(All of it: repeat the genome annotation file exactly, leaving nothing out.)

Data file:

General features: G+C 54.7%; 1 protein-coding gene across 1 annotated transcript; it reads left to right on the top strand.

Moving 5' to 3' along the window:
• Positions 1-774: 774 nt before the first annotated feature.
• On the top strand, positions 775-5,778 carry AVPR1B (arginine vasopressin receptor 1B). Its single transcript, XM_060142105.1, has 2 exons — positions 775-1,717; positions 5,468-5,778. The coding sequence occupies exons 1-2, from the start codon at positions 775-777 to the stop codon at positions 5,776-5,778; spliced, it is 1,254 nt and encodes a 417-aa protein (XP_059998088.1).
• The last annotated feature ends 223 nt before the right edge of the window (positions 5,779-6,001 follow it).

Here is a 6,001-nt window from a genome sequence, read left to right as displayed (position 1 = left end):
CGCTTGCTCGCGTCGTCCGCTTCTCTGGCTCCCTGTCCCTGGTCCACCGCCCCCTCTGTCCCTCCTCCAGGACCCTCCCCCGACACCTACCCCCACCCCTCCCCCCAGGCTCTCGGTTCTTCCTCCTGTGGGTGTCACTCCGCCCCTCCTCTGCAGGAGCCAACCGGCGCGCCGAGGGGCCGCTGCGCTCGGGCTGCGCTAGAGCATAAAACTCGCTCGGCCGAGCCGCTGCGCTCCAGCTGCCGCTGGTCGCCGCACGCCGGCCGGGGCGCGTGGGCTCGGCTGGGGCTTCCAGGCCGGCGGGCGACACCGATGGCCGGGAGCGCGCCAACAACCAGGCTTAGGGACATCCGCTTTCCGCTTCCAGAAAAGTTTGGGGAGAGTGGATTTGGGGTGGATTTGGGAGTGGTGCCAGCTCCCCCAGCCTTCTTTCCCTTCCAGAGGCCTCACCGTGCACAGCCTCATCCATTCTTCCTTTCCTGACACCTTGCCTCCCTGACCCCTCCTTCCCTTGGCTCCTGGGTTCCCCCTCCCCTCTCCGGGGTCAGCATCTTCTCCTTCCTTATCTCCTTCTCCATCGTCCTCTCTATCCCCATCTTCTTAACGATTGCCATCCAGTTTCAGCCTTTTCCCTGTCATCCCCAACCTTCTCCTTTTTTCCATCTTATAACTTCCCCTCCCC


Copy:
General features: G+C 54.7%; 1 protein-coding gene across 1 annotated transcript; it reads left to right on the top strand.

Moving 5' to 3' along the window:
• Positions 1-774: 774 nt before the first annotated feature.
• On the top strand, positions 775-5,778 carry AVPR1B (arginine vasopressin receptor 1B). Its single transcript, XM_060142105.1, has 2 exons — positions 775-1,717; positions 5,468-5,778. The coding sequence occupies exons 1-2, from the start codon at positions 775-777 to the stop codon at positions 5,776-5,778; spliced, it is 1,254 nt and encodes a 417-aa protein (XP_059998088.1).
• The last annotated feature ends 223 nt before the right edge of the window (positions 5,779-6,001 follow it).

Here is a 6,001-nt window from a genome sequence, read left to right as displayed (position 1 = left end):
CGCTTGCTCGCGTCGTCCGCTTCTCTGGCTCCCTGTCCCTGGTCCACCGCCCCCTCTGTCCCTCCTCCAGGACCCTCCCCCGACACCTACCCCCACCCCTCCCCCCAGGCTCTCGGTTCTTCCTCCTGTGGGTGTCACTCCGCCCCTCCTCTGCAGGAGCCAACCGGCGCGCCGAGGGGCCGCTGCGCTCGGGCTGCGCTAGAGCATAAAACTCGCTCGGCCGAGCCGCTGCGCTCCAGCTGCCGCTGGTCGCCGCACGCCGGCCGGGGCGCGTGGGCTCGGCTGGGGCTTCCAGGCCGGCGGGCGACACCGATGGCCGGGAGCGCGCCAACAACCAGGCTTAGGGACATCCGCTTTCCGCTTCCAGAAAAGTTTGGGGAGAGTGGATTTGGGGTGGATTTGGGAGTGGTGCCAGCTCCCCCAGCCTTCTTTCCCTTCCAGAGGCCTCACCGTGCACAGCCTCATCCATTCTTCCTTTCCTGACACCTTGCCTCCCTGACCCCTCCTTCCCTTGGCTCCTGGGTTCCCCCTCCCCTCTCCGGGGTCAGCATCTTCTCCTTCCTTATCTCCTTCTCCATCGTCCTCTCTATCCCCATCTTCTTAACGATTGCCATCCAGTTTCAGCCTTTTCCCTGTCATCCCCAACCTTCTCCTTTTTTCCATCTTATAACTTCCCCTCCCC